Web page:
While suicide is never funny–and it isn’t, friends, I’ll be the first to say that–that skit has, for me, always signified something different. Every time I see it I think of the end of Fall/Thanksgiving time. While that may seem somewhat demented to some of you reading this consider it before calling me a twisted f*ck. View it again with that thought in mind. Then think of the scene today in and around the Philadelphia area: Gray, cloudy skies; a howling wind; and as my one co-worker observed without the benefit of ever having seen “The Meaning of Life,” the last of the season’s leaves plunging to their respective deaths from the trees lining Green Street in Royersford, PA. It works, doesn’t it? While some might consider gray skies and trees shedding the last of their patchwork, seasonal coats about the furthest thing from “warm and fuzzy” I don’t. Gray skies and barren trees make me think happy thoughts. Like snuggling beneath a comforter with my wife and my daughter watching “Caillou” and “Pajanimals.” Like snuggling under the same comforter and reading “Goldilicious” to my daughter a half a dozen times before she finally concedes that she’s exhausted and says, “read ‘Goldie’ upstairs, daddy” and I concede, “okay, sweetheart. Read ‘Goldie’ upstairs,” thereafter tucking her in with “Goldie,” her stuffed Cookie Monster, stuffed Kermit, stuffed Clifford and EVERY OTHER stuffed animal she keeps in her harem of a crib (you should see it: It’s a wonder she can even sleep in it it’s so full with her “babies”). Like retiring downstairs and snuggling with my wife beneath that same, gosh-darned comforter and watching a movie while the cold, north wind howls outside and time moves onward aimlessly, and without check throughout my… throughout OUR subjective universes. I am thankful for moments like these, friends. And that IS what Thanksgiving is all about, is it not?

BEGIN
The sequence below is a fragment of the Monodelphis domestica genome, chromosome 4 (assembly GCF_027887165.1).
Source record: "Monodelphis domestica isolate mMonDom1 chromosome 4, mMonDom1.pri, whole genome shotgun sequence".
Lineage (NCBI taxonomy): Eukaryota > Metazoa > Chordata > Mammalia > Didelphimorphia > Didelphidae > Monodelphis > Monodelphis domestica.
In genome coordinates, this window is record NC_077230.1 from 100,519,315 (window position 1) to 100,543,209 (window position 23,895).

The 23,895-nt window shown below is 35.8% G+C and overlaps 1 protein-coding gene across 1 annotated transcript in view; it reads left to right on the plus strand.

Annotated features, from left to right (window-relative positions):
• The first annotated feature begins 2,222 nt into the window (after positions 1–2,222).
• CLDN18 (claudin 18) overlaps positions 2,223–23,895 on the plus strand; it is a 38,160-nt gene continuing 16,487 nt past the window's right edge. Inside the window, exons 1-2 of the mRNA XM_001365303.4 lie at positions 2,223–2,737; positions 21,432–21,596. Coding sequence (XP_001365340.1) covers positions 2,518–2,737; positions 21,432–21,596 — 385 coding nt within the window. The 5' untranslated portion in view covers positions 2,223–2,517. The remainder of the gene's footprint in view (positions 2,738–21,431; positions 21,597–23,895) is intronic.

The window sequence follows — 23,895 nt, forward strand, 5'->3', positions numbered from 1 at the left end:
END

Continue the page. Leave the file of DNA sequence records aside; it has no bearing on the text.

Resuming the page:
Fast forward from 1983 to 2011. This afternoon whilst (whilst = better than ‘kinda… or worse?) I was at work trying to get caught up before my mini, four day vacation from the world of Hydraulic and Pneumatic Distribution I received a phone call from a customer who shall remain nameless for fear of a libel lawsuit. Said customer asked me if I could supply him with an aerosol can of industrial strength lubricant for delivery tomorrow morning. UPS RED, EARLY AM… on Thanksgiving. Admittedly, my FIRST instinct was to either laugh in his ear or ask him if he was intending on having intercourse with a turkey tomorrow morning but being that one of the things that I’m thankful for is my steady job, career suicide? Probably NOT the best idea. So I bit back my initially considered snarky retort and informed him that I did not have any of what he was looking for in-house (which I didn’t) and that the lone source that I had for said-lubricant had already left for the day (which they had). I even checked my inventory though I knew the answer to his question without doing so. The customer understood, thanked me for my time and wished me a Happy Thanksgiving. I wished him the same and we went our separate ways. But that phone call? Well, it ‘kinda got me to thinking. It got me to thinking about said customer’s situation and the fact that instead of being at home with his family tomorrow morning he will likely be holed up in some dusty, dreary, cold warehouse somewhere waiting for a courier to drop off an aerosol can of industrial strength lubricant, AKA WD-40 on steroids from a company in either Canada or Mexico. I feel for that man… I feel horrible for him. Sh*t, guys, I feel terrible for ANYONE that has to work tomorrow in ANY capacity. I mean, I did it for years. 13 to be exact: A decade plus of slaving away in first, lower and then upper Retail Management. It sucks. My own wife has to work until 2:00 tomorrow afternoon and I feel for her. But do you know what? I’m thankful… I’m DAMN thankful that while I am not always the biggest fan of my job, it provides me and HAS provided me with a luxury that–up until six years ago–I never enjoyed: Holidays. Not just Thanksgiving but ALL holidays. I get to spend them with my loved ones, now. As it should be. And while the younger version of myself enjoyed the OT and the free lunches that he got for working holidays, the OLDER version of my same-self? Well heck. Who needs a hoagie platter or a couple of extra bucks when I can spend Thanksgiving morning playing “Peoples” (Fisher Price Little People for those of you unfamiliar with the term) or “Babies” with my daughter while the 6ABC Thanksgiving Day Parade plays in the background. I can witness her “ooh” and “aah” and say things like “look, daddy! ‘Is Santa Claus!” when he arrives despite the fact that when Nicole and I take her to see him this weekend she will likely freak out (as most two and a half year olds do). I am thankful for moments like these–when I get to wonder at my daughter’s innocent fascination with concepts that have grown slightly jaded for me due to time and age, and a day later comfort her when she is scared of those SAME concepts. And that TOO is what Thanksgiving is all about, is it not?